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Thread: Roof sagging?

  1. #1
    John Stephenson's Avatar
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    Default Roof sagging?

    Maybe hard to tell in photo, but do you thing this type of sagging warrants repair? I didn't see any "obvious" issues with the truss framing. (1983 home on slab foundation)

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  2. #2
    Join Date
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    Default Re: Roof sagging?

    This is partially caused by the doubled shingles or Ice dam retarder at roof edges. No, repairs are not required, unless excessive deflection is noted at the roof rafters. Meaning, if rafters were set crown down and all are sagging indicating poor framing practices then, installation of a knee wall at attic would be recommended.
    How old is the home. If 20+ years the framing would not comply with today's standards but if holding loads properly there is not a problem.
    Did you walk on it. Was there bounce in the structure. Were you afraid for your life. If yes, there is a problem. If No, Typical 1970's roof framing.


  3. #3
    John Stephenson's Avatar
    John Stephenson Guest

    Default Re: Roof sagging?

    Ha! Too funny, Wayne.

    Yes, I walked on the roof! No "bounce" in decking.

    I was only afraid of the 5 squirrels that kept running around on the roof!


  4. #4
    Frank Kunselman's Avatar
    Frank Kunselman Guest

    Default Re: Roof sagging?

    Truss Roof you say. That sure looks like a ridge cap and a 4 to 5 foot span of sag at the ridge. I've never seen the gusseted ridge of a truss sag like that before...trusses are 24' oc aren't they?

    Are these scissor trusses? If the span of the sag is 4 ft or more you might want to investigate further...broken truss maybe???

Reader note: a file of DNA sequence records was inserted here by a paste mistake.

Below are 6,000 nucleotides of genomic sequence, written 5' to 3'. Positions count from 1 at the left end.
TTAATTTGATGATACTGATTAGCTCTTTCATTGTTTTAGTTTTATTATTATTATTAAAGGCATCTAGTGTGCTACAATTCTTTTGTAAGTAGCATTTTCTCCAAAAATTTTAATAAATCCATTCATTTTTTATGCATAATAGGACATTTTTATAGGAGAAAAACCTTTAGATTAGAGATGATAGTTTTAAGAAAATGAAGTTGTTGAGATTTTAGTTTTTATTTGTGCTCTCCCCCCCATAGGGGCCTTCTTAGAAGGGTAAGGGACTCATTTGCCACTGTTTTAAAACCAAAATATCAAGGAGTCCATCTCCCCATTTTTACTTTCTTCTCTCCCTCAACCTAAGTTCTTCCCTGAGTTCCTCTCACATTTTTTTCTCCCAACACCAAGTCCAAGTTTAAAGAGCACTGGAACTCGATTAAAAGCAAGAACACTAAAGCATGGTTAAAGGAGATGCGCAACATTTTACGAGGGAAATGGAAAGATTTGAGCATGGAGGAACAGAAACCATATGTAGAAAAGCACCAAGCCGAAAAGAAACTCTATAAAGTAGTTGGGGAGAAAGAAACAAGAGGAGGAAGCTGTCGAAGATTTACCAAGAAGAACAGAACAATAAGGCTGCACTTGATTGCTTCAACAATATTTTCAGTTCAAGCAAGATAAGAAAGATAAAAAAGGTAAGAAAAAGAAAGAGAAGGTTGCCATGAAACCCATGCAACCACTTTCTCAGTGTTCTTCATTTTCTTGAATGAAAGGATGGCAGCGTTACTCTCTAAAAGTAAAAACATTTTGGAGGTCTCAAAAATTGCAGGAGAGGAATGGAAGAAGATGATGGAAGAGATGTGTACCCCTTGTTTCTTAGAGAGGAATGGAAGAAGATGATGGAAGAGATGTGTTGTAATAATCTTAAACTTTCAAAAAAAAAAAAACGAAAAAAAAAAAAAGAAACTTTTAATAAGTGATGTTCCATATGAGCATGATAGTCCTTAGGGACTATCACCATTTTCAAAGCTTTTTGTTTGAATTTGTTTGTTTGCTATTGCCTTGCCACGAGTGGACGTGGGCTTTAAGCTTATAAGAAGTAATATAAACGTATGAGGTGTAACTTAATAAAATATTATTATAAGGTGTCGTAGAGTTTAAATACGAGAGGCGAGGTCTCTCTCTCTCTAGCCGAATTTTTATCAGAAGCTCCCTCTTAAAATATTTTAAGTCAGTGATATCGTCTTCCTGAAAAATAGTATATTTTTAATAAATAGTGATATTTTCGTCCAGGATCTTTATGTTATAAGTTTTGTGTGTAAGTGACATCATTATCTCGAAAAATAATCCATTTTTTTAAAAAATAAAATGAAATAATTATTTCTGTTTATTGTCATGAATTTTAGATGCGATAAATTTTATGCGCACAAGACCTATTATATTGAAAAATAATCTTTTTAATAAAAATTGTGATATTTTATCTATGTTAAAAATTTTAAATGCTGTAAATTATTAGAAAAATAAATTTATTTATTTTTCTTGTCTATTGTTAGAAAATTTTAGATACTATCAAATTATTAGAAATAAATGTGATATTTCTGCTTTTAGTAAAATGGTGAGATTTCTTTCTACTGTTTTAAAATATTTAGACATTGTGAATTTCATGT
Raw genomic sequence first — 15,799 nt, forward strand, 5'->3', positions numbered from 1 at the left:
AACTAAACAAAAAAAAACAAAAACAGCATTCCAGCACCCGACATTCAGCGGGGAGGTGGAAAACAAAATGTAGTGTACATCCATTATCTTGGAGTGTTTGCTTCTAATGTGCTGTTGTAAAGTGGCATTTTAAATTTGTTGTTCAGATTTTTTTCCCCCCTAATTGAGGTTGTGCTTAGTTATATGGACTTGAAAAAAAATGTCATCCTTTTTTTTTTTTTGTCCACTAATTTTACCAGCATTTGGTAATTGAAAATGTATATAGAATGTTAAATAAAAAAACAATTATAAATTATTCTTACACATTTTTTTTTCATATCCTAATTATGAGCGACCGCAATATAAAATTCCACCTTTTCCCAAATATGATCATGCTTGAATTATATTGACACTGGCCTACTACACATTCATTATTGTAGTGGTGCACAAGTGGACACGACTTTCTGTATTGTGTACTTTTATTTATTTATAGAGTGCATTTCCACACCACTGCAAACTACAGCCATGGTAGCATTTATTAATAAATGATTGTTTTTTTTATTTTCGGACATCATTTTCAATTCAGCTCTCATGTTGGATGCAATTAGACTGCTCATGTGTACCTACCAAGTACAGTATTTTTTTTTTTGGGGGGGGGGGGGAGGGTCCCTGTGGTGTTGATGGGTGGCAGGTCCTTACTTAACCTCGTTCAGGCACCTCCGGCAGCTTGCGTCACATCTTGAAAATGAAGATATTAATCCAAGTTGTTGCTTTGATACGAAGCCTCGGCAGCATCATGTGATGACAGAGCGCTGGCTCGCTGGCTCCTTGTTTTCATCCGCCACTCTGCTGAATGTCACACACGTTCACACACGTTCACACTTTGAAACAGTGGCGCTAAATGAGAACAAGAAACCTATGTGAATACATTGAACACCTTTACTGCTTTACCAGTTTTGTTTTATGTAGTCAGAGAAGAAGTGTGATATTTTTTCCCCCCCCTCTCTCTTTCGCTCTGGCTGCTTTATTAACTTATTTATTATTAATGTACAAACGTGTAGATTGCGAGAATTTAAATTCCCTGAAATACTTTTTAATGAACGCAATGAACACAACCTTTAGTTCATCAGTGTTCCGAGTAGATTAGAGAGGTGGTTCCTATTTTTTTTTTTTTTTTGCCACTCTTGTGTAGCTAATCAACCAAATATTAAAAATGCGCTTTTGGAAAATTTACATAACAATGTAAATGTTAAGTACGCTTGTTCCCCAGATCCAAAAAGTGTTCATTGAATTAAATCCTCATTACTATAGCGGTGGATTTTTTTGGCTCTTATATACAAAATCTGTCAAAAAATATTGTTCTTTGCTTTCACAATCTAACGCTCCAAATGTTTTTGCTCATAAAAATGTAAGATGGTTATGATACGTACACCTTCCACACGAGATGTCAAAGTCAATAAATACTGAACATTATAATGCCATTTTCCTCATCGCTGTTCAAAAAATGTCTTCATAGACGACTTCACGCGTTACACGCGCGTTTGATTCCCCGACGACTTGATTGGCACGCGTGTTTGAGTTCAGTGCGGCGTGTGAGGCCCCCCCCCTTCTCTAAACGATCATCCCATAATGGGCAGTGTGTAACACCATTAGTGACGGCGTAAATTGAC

5. #5
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    Default Re: Roof sagging?

    A lot of time the trusses are set in proper alignment with each other, or are (what! how can that be? ) not all made where they are in proper alignment with each other when set.

    Set one or two trusses back just a little from the ones on either side and there 'will appear to be' (because 'there is') a dip in the roof right there.

    *IF* the trusses are built correctly, you will see a matching raised ridge on the back of the roof where the dip is on the front. However, if the trusses are 'not quite right' in size, the back roof slope could very well be (likely is) flat and in plane.

    You would be surprised how well that telegraphs through the roof covering even when the roof covering is tile.

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  6. #6
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    Default Re: Roof sagging?

    I will sometimes have homes where at one end of the attic they run the ceiling joists parallel to the ridge (attached). The rest of the joists are perpendicular to the ridge.

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